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To Kill a Mockingbird (Susan Elkin reviews)

Show: To Kill a Mockingbird

Society: West End & Fringe

Venue: The Gielgud Theatre. Shaftesbury Avenue, London W1D 6AR

Credits: By Harper Lee, adapted by Aaron Sorkin

To Kill a Mockingbird

3 stars

All photos: Marc Brenner

When a novel is as well loved and known as Harper Lee’s 1960 groundbreaker, the dramatiser has a difficult job because he or she will never please everyone and the Lee estate sued over this version so it took several years to make it to the stage. You cannot follow any novel slavishly and we’re used to the Christopher Sergel adaptation, approved by Lee, which uses child actors and stresses the piece’s literary origins.

Aaron Sorkin does something quite different. He flips the plot so that we start at the trial of Tom Robinson for rape, uses it as the glue that the piece keeps coming back to and unravels most of the plot in flashbacks narrated by Scout (Gwyneth Keyworth). He also does his level best to update the piece. After all, the issues of racism and assumed white privilege are still very much with us. Most of the gratingly, shockingly anti-black lines Sorkin gives to Bob Newell (Patrick O’Kane) are, for example, actually quotes from things said recently in opposition to Black Lives Matter. As a way of pointing up the ongoing topicality of this profoundly shocking story it works reasonably well, although it’s difficult for anyone who knows Harper Lee’s novel well. You have to keep sternly reminding yourself that this play is an original work in its own right.

I’m generally doubtful about casting adults in child roles but, of course, it’s much cheaper because you don’t have to spend hours rehearsing three rotating teams. And I have to say that Keyworth is pretty convincing as Scout. She has a way with mutinous looks and body language through which smiles often break like the sun coming out. She also commands the stage whenever she’s downstage narrating – addressing the audience – and manages to blend childishness with maturing insights. Apart from anything else the piece is about Scout’s development. It might, less memorably but accurately, have been titled “What Scout Learns” and Keyworth makes that growth very clear.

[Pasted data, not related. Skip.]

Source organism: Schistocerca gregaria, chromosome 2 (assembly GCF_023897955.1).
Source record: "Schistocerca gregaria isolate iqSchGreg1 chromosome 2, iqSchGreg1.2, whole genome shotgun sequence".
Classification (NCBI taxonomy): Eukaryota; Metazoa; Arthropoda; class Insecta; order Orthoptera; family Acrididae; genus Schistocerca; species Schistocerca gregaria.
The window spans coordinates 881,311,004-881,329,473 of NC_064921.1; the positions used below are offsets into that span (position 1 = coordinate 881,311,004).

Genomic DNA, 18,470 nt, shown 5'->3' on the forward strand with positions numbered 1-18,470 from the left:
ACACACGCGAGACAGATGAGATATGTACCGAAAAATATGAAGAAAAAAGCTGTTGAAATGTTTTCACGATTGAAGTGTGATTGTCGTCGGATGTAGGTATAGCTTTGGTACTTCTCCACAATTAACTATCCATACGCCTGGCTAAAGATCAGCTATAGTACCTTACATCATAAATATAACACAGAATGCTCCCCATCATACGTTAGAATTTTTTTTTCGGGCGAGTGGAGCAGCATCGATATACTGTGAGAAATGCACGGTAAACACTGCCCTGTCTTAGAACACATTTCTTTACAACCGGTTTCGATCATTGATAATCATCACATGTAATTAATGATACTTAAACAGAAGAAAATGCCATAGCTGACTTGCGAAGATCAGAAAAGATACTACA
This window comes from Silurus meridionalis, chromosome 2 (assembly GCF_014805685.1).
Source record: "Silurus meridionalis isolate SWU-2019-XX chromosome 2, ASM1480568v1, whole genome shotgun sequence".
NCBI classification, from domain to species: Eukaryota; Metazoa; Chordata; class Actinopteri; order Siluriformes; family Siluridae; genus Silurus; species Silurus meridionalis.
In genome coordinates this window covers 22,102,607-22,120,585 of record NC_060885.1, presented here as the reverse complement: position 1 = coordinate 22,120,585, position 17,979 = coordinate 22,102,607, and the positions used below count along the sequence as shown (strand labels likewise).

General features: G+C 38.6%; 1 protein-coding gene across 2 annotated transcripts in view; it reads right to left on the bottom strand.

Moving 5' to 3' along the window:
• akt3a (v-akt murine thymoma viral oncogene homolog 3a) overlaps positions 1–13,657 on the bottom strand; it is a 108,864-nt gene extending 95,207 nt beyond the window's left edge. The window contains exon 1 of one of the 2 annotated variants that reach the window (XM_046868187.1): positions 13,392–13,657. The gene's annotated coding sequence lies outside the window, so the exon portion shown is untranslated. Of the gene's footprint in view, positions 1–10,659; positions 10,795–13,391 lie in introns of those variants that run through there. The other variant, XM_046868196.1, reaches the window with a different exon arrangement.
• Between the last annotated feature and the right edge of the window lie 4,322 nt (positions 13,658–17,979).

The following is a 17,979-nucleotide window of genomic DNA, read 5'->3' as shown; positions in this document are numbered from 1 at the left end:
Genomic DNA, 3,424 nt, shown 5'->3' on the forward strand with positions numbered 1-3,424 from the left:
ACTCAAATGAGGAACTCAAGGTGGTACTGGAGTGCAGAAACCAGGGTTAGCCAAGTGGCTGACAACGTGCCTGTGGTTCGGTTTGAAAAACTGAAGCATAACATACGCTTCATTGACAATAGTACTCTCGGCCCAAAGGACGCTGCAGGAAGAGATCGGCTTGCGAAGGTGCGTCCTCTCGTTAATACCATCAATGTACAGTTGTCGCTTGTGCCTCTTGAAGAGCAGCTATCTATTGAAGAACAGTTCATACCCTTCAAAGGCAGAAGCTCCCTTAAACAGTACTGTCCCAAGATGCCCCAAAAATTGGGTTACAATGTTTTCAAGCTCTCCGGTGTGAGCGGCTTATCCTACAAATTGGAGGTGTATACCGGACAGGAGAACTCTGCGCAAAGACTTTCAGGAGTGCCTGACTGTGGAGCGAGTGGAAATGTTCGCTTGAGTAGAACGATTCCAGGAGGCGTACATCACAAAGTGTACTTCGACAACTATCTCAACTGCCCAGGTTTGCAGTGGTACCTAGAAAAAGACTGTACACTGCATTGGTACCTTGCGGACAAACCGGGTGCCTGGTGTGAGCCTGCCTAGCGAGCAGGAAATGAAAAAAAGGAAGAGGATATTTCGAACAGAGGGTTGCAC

Also strong, among others, are Jude Owusu whose Tom Robinson is quietly dignified and David Moorst as the vulnerable, wordy but funny Dil.

The beating heart of this show though is Rafe Spall as Atticus – the lawyer who defends a black man accused of rape – whose glittering performance is what most people will remember about this production. He finds all the warmth, passion and intelligence that the character needs. And there are some good scenes, way beyond anything Harper Lee wrote, with the family ‘maid’, Calpurnia (Pamela Nomvete). His closing speech at the trial is a master-class in acting. Spall also gives Atticus a sardonic ruefulness which is all his own. I’m sure he will be up for awards very soon.

There’s a large and business-like ensemble (with musical director Candida Caldicot on stage throughout as organist in frock and cloche hat) behind all this action and a lot of small roles which are understated so it isn’t always clear who they are or why they matter. Some of these tiny scenes could arguably be trimmed. As it is the show runs for three hours.

A tick, though, for Miriam Buether’s set. The show began life on Broadway (2018) and adapting to a smaller stage has not, I gather been easy. I like the way most of the Gielgud’s Victorian proscenium is encased in hot, atmospheric clapper board. Thereafter there’s nifty work with switches from court room to the porch of Atticus’s house. It’s neatly done.

First published by Sardines:

Author information
Susan Elkin Susan Elkin is an education journalist, author and former secondary teacher of English. She was Education and Training Editor at The Stage from 2005 - 2016
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